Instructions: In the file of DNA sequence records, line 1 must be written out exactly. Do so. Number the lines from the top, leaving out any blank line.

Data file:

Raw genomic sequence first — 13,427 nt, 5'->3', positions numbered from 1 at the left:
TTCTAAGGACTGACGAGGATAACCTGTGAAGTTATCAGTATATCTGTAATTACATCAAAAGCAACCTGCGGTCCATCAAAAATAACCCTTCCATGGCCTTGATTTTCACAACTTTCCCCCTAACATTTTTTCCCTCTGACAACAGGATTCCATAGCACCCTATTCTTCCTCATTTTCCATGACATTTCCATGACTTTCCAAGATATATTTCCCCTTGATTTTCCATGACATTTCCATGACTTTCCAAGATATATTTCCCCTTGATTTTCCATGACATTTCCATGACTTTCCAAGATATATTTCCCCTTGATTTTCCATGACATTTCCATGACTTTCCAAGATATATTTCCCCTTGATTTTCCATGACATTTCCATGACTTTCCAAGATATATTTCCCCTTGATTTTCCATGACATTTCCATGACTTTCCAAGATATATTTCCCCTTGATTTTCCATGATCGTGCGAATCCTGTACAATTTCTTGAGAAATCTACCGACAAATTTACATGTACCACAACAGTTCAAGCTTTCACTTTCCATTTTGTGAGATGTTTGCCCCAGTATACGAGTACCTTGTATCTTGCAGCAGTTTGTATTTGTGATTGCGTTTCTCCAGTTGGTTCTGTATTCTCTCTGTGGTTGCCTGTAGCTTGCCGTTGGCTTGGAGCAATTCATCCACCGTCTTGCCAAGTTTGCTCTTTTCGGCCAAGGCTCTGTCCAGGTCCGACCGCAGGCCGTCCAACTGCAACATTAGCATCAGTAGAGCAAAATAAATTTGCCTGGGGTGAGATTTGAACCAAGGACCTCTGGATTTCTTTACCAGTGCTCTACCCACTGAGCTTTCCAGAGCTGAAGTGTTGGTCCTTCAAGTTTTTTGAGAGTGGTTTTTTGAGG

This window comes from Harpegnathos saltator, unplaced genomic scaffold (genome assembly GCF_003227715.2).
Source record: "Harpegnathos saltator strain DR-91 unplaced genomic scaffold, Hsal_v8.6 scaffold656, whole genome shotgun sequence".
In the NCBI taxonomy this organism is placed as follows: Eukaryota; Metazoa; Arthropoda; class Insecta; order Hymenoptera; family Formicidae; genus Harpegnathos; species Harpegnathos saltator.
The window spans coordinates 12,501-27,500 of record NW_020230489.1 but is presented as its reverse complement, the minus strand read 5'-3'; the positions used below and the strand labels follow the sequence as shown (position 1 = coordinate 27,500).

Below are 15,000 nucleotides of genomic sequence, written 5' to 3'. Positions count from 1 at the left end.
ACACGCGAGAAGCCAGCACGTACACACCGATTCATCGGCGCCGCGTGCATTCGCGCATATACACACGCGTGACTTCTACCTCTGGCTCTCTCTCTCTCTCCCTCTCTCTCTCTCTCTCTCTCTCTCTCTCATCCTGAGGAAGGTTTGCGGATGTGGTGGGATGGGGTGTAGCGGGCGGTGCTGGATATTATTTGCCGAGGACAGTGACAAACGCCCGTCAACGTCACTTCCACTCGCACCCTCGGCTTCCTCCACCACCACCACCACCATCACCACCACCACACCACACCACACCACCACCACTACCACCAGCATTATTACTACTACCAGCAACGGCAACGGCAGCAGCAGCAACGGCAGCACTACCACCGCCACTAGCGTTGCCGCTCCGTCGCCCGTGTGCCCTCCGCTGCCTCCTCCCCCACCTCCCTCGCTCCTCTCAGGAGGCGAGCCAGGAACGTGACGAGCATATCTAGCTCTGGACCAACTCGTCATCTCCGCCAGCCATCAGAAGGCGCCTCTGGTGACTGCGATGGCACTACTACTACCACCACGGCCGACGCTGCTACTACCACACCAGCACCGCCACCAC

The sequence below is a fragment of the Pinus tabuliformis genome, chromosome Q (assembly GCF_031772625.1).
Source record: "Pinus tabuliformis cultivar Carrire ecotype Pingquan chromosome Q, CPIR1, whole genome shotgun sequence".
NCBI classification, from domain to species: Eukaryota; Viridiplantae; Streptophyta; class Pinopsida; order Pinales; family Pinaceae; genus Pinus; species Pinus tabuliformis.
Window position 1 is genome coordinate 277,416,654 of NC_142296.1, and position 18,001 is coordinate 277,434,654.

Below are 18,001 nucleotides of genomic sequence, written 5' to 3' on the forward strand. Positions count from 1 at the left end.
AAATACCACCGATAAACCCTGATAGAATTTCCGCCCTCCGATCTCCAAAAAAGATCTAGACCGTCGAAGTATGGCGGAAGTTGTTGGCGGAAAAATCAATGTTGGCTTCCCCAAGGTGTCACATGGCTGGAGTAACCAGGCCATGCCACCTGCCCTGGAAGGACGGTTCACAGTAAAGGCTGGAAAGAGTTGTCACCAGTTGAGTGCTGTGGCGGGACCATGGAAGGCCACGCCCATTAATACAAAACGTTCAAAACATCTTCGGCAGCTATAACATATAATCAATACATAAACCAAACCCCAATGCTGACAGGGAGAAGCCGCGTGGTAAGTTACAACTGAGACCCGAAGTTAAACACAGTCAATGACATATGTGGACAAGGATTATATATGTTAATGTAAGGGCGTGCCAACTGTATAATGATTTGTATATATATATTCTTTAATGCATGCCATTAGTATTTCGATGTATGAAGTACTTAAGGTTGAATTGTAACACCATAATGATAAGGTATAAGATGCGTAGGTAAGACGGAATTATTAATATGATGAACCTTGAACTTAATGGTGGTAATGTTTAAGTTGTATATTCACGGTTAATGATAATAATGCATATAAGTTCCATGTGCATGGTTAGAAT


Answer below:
Raw genomic sequence first — 13,427 nt, 5'->3', positions numbered from 1 at the left: